‘Those who know most about the Middle Ages now assure us that humanism and a belief in the present life were powerful by the twelfth century, and that exhortations to condemn the world were themselves powerful at that time for that very reason. The two contradictory principles coexisted in a state of high tension.’ E. M. W. Tillyard (4.)

Faustus, although bound by the theocratic institutions about him, is also a humanist and a progressive thinker. Like Marlowe, Faustus is aware of early empirical methods of logic, and there are times when Faustus seems to stand for modern empirical reasoning against revealed Christian teachings and assumption:

‘Bene disserere est finis logices.
Is to dispute well logic’s chiefest end?
Affords this art no greater miracle?’ (Doctor Faustus, Act 1, Scene 1, lines 7-9)

Faustus questions the cosmic binary nature of good and evil by asking the exact nature of the devil:

‘Tell me, what is that Lucifer, thy Lord?’ (Doctor Faustus, Act 1, Scene 1, line 63)

The dramatic irony, is that Faustus occupies a similar station as Lucifer, and is imbued with the same inner desire for self fulfilment, in opposition to the tenets of orthodox Christian law. Like Lucifer, Faustus has chosen to reject God’s Commandments and their accompanying limitations. Mephostophilis replies:

‘O by aspiring pride and insolence, For which God threw him form the face of Heaven.’ (Doctor Faustus, Act 1, Scene 1, line 61)

The scholarly tradition is made fun of, both through the antics of Faustus, and through his questioning of orthodox theology. Faustus rejects the traditional hierarchical structure of human society as a microcosm of the divine macrocosm, Similarly, Faustus rejects the combined Biblical and Aristotelian approach to logic and natural order as defined by St. Thomas Aquinas (1224-74:)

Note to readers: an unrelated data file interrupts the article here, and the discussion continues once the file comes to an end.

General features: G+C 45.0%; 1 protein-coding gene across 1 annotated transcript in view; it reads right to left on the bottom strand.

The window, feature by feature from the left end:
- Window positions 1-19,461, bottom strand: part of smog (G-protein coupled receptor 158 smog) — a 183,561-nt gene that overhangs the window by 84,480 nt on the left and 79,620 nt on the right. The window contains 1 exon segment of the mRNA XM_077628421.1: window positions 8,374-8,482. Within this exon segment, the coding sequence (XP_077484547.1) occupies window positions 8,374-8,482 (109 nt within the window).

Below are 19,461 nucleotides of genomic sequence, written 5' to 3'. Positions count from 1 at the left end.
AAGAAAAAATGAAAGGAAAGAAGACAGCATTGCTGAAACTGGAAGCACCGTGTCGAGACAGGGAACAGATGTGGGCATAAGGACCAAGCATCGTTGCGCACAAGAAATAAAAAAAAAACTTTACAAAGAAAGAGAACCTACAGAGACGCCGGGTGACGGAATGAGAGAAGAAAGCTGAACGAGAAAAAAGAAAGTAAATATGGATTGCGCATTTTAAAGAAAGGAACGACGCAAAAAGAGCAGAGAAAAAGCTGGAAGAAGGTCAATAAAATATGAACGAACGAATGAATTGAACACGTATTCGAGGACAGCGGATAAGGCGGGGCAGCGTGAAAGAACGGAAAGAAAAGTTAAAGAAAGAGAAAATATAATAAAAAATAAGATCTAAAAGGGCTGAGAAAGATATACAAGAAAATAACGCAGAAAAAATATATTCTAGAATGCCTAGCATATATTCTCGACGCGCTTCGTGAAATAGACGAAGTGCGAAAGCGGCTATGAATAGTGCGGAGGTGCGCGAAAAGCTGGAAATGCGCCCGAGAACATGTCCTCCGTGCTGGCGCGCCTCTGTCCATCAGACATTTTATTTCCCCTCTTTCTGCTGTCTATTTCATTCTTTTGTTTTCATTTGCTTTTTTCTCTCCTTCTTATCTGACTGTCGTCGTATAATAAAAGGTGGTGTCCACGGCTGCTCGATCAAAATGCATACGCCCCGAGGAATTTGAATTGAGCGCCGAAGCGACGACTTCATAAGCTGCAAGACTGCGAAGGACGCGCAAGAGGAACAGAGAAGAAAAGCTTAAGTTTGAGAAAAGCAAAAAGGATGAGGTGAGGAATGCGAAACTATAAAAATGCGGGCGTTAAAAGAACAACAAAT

‘This study fits a mercenary drudge
Who aims at nothing but external trash,
Too servile and illiberal for me.
When all is done, divinity is best…’ (Doctor Faustus, Act 1, Scene 1, lines 34-37)

Faustus’ rejection of mainstream scholasticism, which emphasised the limits of human knowledge within untouchable, divine knowledge suggests a rejection of the limitations of the individual within God’s divine scheme. Faustus suggests that he will be with the old philosophers, espousing rationalism above dogma and theology; no matter what path he chooses, however, the price of sin will be retribution within the social and spiritual order:

‘This word damnation terrifies him not,
For he confounds hell in Elysium.
His ghost will be with the old philosophers.
(Doctor Faustus, Act 1, Scene 3, lines 57-59)

The fall of Faustus can therefore be seen to illustrate the residual presence of the scholastic tradition, and to provide a critique of contemporary social order. By the late sixteenth century, the scholastic tradition, with its emphasis on religion and with its main form of expression in the sermon, had given way to the creative literature of dramatists and writers such as Ben Johnson (1574-1637,) Michael Drayton (1563-1631,) and William Shakespeare (1564-1616.) The limitations of the Pre-Renaissance, almost entirely Latin literary culture, is seen in the confined religion-orientated world of Faustus:

‘Humanistic studies declined somewhat in the second half of the sixteenth century. We can explain the decline by the very advance of creative literature for which they had opened the way…’ Harry Levin (5.)

The dispute between the good and evil angels reflects the internal conscience struggle of Faustus, and illustrates the innate restrictions that Christian morality exerts upon the Renaissance consciousness, in opposition to the empirical and rationalist drives to discover and improve existing systems. the angels add to the plays’ moral sense, but on a deeper, metaphorical level, they reflect the dual outlook of the Renaissance, optimistic of the future, but bound by the conventions of the past. The material, or substance of Faustus’ transgression is knowledge; on the level of the morality play this represents the forbidden power and wealth which ordinary men are forbidden to attain, but on the metaphorical and allegorical level, the book represents the knowledge of the new sciences, and debate on existing ethical and epistemological systems. It is knowledge and understanding of truth, in the empirical tradition of Bacon and later, Descartes and Newton, rather than traditional revealed wisdom of the scriptures that Faustus seeks:

‘O Faustus, lay that damned book aside,
And gaze not on it lest it tempt thy soul,
And heap God’s heavy wrath upon thy head.
Read, read the scriptures: that is blasphemy.’
(Doctor Faustus, Act 1, Scene 1, lines 70-74.)